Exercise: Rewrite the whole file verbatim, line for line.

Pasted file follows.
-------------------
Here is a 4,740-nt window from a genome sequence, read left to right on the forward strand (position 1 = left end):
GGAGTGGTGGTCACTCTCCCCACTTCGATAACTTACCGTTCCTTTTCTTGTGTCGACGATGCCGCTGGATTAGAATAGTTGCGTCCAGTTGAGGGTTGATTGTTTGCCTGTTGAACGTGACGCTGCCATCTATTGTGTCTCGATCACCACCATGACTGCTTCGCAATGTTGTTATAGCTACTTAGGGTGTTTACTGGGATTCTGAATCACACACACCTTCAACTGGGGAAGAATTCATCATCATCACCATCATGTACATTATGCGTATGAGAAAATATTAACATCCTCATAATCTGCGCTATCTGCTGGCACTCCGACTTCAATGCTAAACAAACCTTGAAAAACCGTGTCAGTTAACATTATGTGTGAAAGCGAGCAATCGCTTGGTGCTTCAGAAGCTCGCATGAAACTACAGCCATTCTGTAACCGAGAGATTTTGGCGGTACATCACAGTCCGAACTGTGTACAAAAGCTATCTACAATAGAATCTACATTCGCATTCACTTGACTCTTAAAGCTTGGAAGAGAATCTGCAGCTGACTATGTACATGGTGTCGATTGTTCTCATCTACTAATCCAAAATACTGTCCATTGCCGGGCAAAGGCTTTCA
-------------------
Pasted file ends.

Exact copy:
Here is a 4,740-nt window from a genome sequence, read left to right on the forward strand (position 1 = left end):
GGAGTGGTGGTCACTCTCCCCACTTCGATAACTTACCGTTCCTTTTCTTGTGTCGACGATGCCGCTGGATTAGAATAGTTGCGTCCAGTTGAGGGTTGATTGTTTGCCTGTTGAACGTGACGCTGCCATCTATTGTGTCTCGATCACCACCATGACTGCTTCGCAATGTTGTTATAGCTACTTAGGGTGTTTACTGGGATTCTGAATCACACACACCTTCAACTGGGGAAGAATTCATCATCATCACCATCATGTACATTATGCGTATGAGAAAATATTAACATCCTCATAATCTGCGCTATCTGCTGGCACTCCGACTTCAATGCTAAACAAACCTTGAAAAACCGTGTCAGTTAACATTATGTGTGAAAGCGAGCAATCGCTTGGTGCTTCAGAAGCTCGCATGAAACTACAGCCATTCTGTAACCGAGAGATTTTGGCGGTACATCACAGTCCGAACTGTGTACAAAAGCTATCTACAATAGAATCTACATTCGCATTCACTTGACTCTTAAAGCTTGGAAGAGAATCTGCAGCTGACTATGTACATGGTGTCGATTGTTCTCATCTACTAATCCAAAATACTGTCCATTGCCGGGCAAAGGCTTTCA